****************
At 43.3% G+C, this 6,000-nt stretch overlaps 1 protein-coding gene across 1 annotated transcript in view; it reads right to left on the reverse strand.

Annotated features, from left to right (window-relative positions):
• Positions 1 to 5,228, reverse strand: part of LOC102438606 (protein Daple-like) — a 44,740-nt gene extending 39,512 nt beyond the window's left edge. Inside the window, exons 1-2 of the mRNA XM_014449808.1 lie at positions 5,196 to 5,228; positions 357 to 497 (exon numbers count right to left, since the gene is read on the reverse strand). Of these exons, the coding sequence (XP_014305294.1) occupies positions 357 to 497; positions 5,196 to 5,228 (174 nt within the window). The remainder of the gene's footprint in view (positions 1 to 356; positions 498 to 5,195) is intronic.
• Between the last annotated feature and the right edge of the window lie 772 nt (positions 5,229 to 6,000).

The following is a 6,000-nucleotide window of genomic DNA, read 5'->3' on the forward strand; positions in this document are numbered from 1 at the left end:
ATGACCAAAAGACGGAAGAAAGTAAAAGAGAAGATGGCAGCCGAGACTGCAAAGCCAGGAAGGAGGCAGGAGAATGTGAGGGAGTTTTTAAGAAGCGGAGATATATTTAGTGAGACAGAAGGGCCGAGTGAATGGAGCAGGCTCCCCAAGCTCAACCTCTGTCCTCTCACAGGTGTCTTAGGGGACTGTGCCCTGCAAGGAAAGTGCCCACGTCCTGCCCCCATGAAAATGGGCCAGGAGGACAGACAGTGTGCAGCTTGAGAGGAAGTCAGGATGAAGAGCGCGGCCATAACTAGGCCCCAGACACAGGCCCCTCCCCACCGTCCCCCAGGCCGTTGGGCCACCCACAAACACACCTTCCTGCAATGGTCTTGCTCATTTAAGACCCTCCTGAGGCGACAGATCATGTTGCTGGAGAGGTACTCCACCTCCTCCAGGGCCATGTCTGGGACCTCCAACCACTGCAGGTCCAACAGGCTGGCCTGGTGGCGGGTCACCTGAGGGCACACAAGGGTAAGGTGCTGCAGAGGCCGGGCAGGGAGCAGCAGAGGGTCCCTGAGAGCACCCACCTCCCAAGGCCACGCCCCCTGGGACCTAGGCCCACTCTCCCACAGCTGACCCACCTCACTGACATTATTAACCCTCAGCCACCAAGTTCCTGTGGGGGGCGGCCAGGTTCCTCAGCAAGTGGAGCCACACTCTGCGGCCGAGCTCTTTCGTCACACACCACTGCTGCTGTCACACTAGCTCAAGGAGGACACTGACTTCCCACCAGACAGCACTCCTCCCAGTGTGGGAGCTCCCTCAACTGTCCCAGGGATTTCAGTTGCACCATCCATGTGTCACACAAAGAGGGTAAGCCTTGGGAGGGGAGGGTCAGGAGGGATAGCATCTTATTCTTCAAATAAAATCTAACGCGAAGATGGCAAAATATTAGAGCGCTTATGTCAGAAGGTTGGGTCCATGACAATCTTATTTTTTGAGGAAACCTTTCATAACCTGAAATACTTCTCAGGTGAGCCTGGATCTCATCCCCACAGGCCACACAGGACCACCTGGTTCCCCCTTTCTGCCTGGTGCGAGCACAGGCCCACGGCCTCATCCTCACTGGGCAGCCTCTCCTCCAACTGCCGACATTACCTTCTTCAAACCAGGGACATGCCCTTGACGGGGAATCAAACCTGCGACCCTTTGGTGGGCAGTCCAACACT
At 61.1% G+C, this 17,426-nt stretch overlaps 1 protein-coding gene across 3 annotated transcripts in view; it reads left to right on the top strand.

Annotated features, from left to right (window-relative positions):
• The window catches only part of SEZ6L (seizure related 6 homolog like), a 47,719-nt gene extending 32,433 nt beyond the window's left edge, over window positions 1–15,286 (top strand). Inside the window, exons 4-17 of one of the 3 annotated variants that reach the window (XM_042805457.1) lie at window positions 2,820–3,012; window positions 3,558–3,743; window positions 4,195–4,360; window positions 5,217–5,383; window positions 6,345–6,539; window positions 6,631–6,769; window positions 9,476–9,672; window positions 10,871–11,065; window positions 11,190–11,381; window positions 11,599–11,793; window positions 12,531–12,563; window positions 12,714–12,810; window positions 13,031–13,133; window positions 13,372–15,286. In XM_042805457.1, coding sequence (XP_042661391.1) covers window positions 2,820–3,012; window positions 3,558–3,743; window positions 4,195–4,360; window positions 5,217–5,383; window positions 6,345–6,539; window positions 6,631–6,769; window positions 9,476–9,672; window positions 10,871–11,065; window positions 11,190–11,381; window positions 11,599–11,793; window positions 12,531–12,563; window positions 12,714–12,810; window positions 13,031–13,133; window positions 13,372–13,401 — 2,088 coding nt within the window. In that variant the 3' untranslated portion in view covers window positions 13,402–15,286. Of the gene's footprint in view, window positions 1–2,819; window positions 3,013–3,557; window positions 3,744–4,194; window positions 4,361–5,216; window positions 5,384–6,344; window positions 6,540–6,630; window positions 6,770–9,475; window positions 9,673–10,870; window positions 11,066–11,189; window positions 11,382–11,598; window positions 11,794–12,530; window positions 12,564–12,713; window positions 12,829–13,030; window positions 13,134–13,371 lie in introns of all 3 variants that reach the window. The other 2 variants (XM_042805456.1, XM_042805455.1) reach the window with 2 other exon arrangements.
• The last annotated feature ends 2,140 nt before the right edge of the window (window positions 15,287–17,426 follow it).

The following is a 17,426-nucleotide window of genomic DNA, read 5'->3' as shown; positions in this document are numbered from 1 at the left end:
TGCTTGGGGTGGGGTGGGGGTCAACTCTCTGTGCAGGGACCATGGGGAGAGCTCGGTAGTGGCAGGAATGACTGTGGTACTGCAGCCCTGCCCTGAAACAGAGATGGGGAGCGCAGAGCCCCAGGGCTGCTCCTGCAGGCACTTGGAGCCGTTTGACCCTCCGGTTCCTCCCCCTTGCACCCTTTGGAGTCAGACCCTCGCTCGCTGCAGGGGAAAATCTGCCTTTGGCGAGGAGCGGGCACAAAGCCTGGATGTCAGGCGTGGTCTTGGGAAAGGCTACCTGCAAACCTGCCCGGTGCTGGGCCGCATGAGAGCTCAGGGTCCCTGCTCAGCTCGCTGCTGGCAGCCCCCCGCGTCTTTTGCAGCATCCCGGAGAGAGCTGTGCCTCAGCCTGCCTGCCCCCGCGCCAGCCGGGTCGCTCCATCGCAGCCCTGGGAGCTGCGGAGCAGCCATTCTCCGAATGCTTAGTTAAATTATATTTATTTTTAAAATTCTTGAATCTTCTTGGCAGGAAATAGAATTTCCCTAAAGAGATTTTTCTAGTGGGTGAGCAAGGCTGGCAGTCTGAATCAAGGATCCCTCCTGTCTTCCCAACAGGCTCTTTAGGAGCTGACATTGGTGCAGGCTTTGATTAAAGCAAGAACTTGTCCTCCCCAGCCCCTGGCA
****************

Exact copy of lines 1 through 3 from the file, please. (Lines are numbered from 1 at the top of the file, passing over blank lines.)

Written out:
At 43.3% G+C, this 6,000-nt stretch overlaps 1 protein-coding gene across 1 annotated transcript in view; it reads right to left on the reverse strand.

Annotated features, from left to right (window-relative positions):
• Positions 1 to 5,228, reverse strand: part of LOC102438606 (protein Daple-like) — a 44,740-nt gene extending 39,512 nt beyond the window's left edge. Inside the window, exons 1-2 of the mRNA XM_014449808.1 lie at positions 5,196 to 5,228; positions 357 to 497 (exon numbers count right to left, since the gene is read on the reverse strand). Of these exons, the coding sequence (XP_014305294.1) occupies positions 357 to 497; positions 5,196 to 5,228 (174 nt within the window). The remainder of the gene's footprint in view (positions 1 to 356; positions 498 to 5,195) is intronic.